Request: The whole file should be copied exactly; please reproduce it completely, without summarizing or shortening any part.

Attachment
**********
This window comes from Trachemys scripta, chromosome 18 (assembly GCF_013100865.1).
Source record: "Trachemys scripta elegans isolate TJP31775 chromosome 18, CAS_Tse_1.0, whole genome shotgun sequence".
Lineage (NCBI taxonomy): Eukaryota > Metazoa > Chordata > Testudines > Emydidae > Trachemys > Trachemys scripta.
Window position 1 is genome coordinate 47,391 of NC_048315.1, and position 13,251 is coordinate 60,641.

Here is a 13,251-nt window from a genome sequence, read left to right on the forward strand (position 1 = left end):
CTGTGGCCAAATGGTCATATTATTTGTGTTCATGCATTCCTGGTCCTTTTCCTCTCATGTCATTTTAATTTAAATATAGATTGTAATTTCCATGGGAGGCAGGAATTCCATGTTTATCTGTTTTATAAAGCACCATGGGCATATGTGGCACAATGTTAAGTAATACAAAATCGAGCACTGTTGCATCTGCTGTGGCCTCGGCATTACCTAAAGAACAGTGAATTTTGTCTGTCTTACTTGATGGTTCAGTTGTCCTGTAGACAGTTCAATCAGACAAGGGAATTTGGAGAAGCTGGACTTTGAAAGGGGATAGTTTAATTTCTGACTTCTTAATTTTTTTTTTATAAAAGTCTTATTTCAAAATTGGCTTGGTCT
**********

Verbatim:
This window comes from Trachemys scripta, chromosome 18 (assembly GCF_013100865.1).
Source record: "Trachemys scripta elegans isolate TJP31775 chromosome 18, CAS_Tse_1.0, whole genome shotgun sequence".
Lineage (NCBI taxonomy): Eukaryota > Metazoa > Chordata > Testudines > Emydidae > Trachemys > Trachemys scripta.
Window position 1 is genome coordinate 47,391 of NC_048315.1, and position 13,251 is coordinate 60,641.

Here is a 13,251-nt window from a genome sequence, read left to right on the forward strand (position 1 = left end):
CTGTGGCCAAATGGTCATATTATTTGTGTTCATGCATTCCTGGTCCTTTTCCTCTCATGTCATTTTAATTTAAATATAGATTGTAATTTCCATGGGAGGCAGGAATTCCATGTTTATCTGTTTTATAAAGCACCATGGGCATATGTGGCACAATGTTAAGTAATACAAAATCGAGCACTGTTGCATCTGCTGTGGCCTCGGCATTACCTAAAGAACAGTGAATTTTGTCTGTCTTACTTGATGGTTCAGTTGTCCTGTAGACAGTTCAATCAGACAAGGGAATTTGGAGAAGCTGGACTTTGAAAGGGGATAGTTTAATTTCTGACTTCTTAATTTTTTTTTTATAAAAGTCTTATTTCAAAATTGGCTTGGTCT